In early February, a battle opened in Washington between the War Department and the Justice Department over the scope of the President's delegation to the military of authority to remove people. The focal point of the disagreement was the treatment of United States citizens of Japanese ancestry. General DeWitt insisted on the power to remove all people of Japanese ancestry, including United States citizens; Justice Department officials believed such action unnecessary. The wrangling continued throughout the first ten days of the month. Eventually the War Department, tired of the disagreement, went straight to President Roosevelt, seeking his authorization “to move American citizens of Japanese ancestry as well as aliens” from “the entire West Coast.”

President Roosevelt dealt with the matter in a brief telephone conversation with Secretary of War Henry Stimson on February 11. Neither man took notes of the call, but Assistant Secretary of War John McCloy reached out to DeWitt's office almost immediately afterwards with the news that Roosevelt was willing to give the Army “carte blanche to do what we want to,” including the specific “authority to evacuate American citizens of Japanese ancestry.”

President Roosevelt signed Executive Order 9066 on February 19, 1942. It is true, as Professor Killenbeck notes, that the order did not mention race. Instead, it gave military officials the authority to remove “any or all persons” from military zones of their creation. Its language is neutral. But there can be no doubt of what it embodied, or of the essence of the disagreement it resolved between the War and Justice Departments. The order gave the military the specific power it had sought to affect the removal of United States citizens of Japanese ancestry--and only of Japanese ancestry--from the West Coast.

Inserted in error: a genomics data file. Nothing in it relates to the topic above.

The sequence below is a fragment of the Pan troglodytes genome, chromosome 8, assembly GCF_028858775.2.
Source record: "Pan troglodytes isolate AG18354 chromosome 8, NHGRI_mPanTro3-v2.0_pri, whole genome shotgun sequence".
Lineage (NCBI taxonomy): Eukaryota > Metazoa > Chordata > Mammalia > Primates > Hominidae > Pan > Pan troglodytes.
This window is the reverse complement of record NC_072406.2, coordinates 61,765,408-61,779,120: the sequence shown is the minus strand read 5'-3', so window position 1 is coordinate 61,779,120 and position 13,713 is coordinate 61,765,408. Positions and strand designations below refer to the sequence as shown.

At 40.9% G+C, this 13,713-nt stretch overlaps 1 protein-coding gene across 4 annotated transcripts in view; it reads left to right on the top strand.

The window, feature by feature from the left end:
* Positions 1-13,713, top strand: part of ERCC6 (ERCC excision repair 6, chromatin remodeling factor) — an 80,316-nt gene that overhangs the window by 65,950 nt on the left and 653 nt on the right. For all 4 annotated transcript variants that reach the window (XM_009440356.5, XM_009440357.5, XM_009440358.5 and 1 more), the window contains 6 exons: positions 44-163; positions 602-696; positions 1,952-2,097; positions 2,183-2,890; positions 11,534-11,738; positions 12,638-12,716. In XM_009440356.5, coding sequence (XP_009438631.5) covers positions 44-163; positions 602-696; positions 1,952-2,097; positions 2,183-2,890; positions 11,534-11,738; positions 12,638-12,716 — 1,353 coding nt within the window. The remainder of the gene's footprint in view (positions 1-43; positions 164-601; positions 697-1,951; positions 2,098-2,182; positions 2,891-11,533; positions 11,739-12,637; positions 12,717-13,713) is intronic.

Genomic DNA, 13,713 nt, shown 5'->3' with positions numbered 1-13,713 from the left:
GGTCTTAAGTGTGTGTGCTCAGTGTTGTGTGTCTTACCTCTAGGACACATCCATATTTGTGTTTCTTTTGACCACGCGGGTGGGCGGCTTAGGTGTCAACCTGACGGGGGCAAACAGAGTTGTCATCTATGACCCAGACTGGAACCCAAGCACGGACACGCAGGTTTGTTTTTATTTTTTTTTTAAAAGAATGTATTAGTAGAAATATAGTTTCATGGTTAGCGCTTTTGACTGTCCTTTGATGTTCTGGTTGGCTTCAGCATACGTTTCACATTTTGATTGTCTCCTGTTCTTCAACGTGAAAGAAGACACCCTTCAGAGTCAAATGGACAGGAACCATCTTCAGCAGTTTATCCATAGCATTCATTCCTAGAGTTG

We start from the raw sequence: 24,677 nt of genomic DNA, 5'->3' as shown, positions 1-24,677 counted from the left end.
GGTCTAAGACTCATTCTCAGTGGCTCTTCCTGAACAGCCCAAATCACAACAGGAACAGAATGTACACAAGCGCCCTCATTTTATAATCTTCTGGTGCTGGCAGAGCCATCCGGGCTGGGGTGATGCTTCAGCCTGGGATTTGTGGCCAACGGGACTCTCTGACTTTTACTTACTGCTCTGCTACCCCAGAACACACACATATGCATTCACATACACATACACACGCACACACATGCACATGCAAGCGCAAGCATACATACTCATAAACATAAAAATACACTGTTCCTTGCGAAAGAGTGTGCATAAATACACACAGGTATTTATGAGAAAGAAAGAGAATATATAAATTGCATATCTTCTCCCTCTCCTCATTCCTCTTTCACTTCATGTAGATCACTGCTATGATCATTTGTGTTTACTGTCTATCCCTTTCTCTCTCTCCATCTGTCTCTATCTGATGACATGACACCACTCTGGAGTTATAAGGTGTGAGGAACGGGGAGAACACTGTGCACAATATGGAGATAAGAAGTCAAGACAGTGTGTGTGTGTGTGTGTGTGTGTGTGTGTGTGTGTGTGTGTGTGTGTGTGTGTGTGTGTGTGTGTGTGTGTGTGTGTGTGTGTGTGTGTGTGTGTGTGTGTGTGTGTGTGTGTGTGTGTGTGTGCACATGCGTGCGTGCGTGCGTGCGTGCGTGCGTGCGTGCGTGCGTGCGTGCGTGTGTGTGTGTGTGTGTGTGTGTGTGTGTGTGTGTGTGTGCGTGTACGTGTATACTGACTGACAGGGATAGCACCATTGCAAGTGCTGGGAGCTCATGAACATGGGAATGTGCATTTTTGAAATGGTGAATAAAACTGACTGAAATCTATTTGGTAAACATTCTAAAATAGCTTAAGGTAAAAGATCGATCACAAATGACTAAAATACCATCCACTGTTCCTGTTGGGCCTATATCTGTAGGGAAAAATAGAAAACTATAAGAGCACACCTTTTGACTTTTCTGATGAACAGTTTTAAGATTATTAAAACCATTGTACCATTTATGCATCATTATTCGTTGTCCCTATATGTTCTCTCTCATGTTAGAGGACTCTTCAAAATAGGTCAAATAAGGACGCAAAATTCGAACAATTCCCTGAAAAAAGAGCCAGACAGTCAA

[. . .]

Over the following couple of months, General DeWitt proceeded to issue proclamations designating terrain up and down the coastal strip as military zones and ordering the removal of all people of Japanese ancestry from them. His motivation for doing this was transparently racist; he justified his actions on the basis that the “Japanese race [was] an enemy race” whose“strains” ran “undiluted” in the blood even of those born in the United States. But he was not a biased enforcer corrupting a neutral order. Rather, he was a loyal enforcer bringing a biased project to fruition.

With this fuller account of how Japanese Americans came to be uprooted for wartime detention, let us now return to Professor Killenbeck's effort to distinguish Korematsu from Trump v. Hawaii. “In Korematsu,” Professor Killenbeck argues, “an initially neutral presidential order was transformed” by the work of “racist underlings” into “one targeting a specific group on the basis of their ethnicity and national origin.” The situation in Trump v. Hawaii, he maintains, was the reverse, noting that “pre-proclamation statements that were permeated with express bias eventually became a policy that was neutral on its face ....”

In reality, the situations are not the reverse of each other, but the same. Japanese Americans were predefined as a security threat in 1942; Muslims were predefined as a security threat in 2016. Neither General DeWitt nor President Roosevelt entertained the idea of uprooting any American citizens en masse other than those with Japanese parents, just as Donald Trump never spoke of a “total and complete shutdown” on entry into the United States for anyone but Muslims. Thus, it is difficult to see “stark and potentially dispositive differences between ... the directives litigated in Korematsu and Trump [v. Hawaii,]” as Professor Killenbeck does. They were both rotten with malign motive, and it took no machinations by evil enforcers to see it.

I have argued elsewhere that there are meaningful legal differences between the mass removal of Japanese Americans from the West Coast in 1942 and Donald Trump's 2017 travel ban. There is no need to catalogue them in detail here; suffice it to say that one can rationally distinguish the government's ability to push citizens around inside the country from its ability to prevent noncitizens from entering the country. I therefore agree with Professor Killenbeck's claim that Trump v. Hawaii cannot accurately be characterized as a reprise of Korematsu. The point of this brief response is simply to note that what distinguishes the presidential orders in the two cases is not that Roosevelt's was clean at conception and later corrupted, whereas Donald Trump's was corrupt at conception and later cleansed. Both were dirty from the start.


Dan K. Moore Distinguished Professor, University of North Carolina School of Law.